Fear is what creates the desire for the regulation, and laziness is the other one. What I mean by that is it’s not within the past few years when food trucks exploded, all these cities said, “We need to regulate these things. We need to make this redundant patchwork.” No, that didn’t happen. This was decades-old laws on the books that weren’t dynamic enough to apply to this new business model. That’s what we see time and again with Tesla trying to do business and Airbnb. You’ve got these regulations and you have inertia in the system that does not respond. It’s not agile enough. You’ve got these new innovative business models that are being crammed down these regulatory frameworks and mazes that were built for a totally different system.

It's not the answer across the board, but accountability is essential. Click To Tweet

Laziness plays a big part when we go in and shine a big spotlight at this arcane maze and say, “Why are we making these entrepreneurs go through there?” It’s a bit easier for elected officials to be like, “That looks awful. I wouldn’t want to do that.” There’s a lot of inertia and unless you have people stepping forward and making the case and raising an opportunity to say, “Let’s fix that.” It doesn’t get fixed because these food truck owners didn’t know how to change the law. They didn’t know what to do. When we came on the scene and said, “We’re going to help shine the spotlight,” they were immensely grateful. I eat free at every food truck I go to because I say, “We’re the group that did that.” They’re like, “Let me serve you.” They’re happy. The layperson doesn’t know how to do this stuff, so you get this inertia and silos where this business is regulated this way. This entrepreneur slogs through the system because they don’t know how to change it and very few politicians are enterprising enough to find those problems and then come up with a solution.

What would you say the general consensus is of lawmakers with these issues? It’s interesting you have new businesses, entrepreneurs that are disrupting and finding better ways to do things, which oftentimes may not be perfectly in line with the existing laws. You also have a big business or established businesses that they believe they’re operating in a free market. That’s how they were created, but maybe they haven’t innovated and they’re starting to get disrupted and then use political influence to block certain businesses from competing with them. Where do you see the general consensus of lawmakers when it comes down to those two opposing forces?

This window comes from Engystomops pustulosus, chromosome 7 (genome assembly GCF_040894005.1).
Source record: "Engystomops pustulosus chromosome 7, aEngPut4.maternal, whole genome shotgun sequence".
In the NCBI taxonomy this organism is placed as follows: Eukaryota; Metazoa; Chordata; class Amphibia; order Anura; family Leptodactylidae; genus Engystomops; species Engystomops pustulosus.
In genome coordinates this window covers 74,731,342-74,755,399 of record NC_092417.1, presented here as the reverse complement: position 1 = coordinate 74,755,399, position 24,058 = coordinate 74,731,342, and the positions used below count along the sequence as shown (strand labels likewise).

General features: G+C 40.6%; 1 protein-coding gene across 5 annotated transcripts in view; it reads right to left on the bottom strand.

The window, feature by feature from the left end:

This is such a relevant, compelling question because it happens over and over again. We have a problem that is the average lawmaker is ignorant. I don’t mean that in a pejorative way, especially in a citizen legislature that meets part-time. They’ve got jobs. They’ve got families. They’ve got hobbies. Now within a 45-day session, a 60-day session, they’re bombarded with information. You’re talking to elected officials in bullet points. The most effective way to get someone to pay attention, change your mind or go the way you want is a one-pager little summary with bullet points. That’s the level to which the average lawmaker can go on any issue.

Then the problem to your question becomes when they get confused. I’ll give you a very precise example that we’ve dealt with this session. There’s a newer company called Turo. You rent cars. It’s car sharing between you and the person. You want to do Tesla. You want to get a Hummer. You want to get a Lamborghini for a day. People in your area who have that car can share it with you. Who doesn’t like that? The rental car companies have a ton of influence and a ton of money. They hire lobbyists and this happened in Utah. We had a bill that was trying to deregulate and protect the ability of Turo and companies like them to innovate because they’re getting shut down. Like Uber and Lyft where you have Turo drivers being criminally charged and prosecuted for picking people up at the airport.

TWS 14 | Capitalism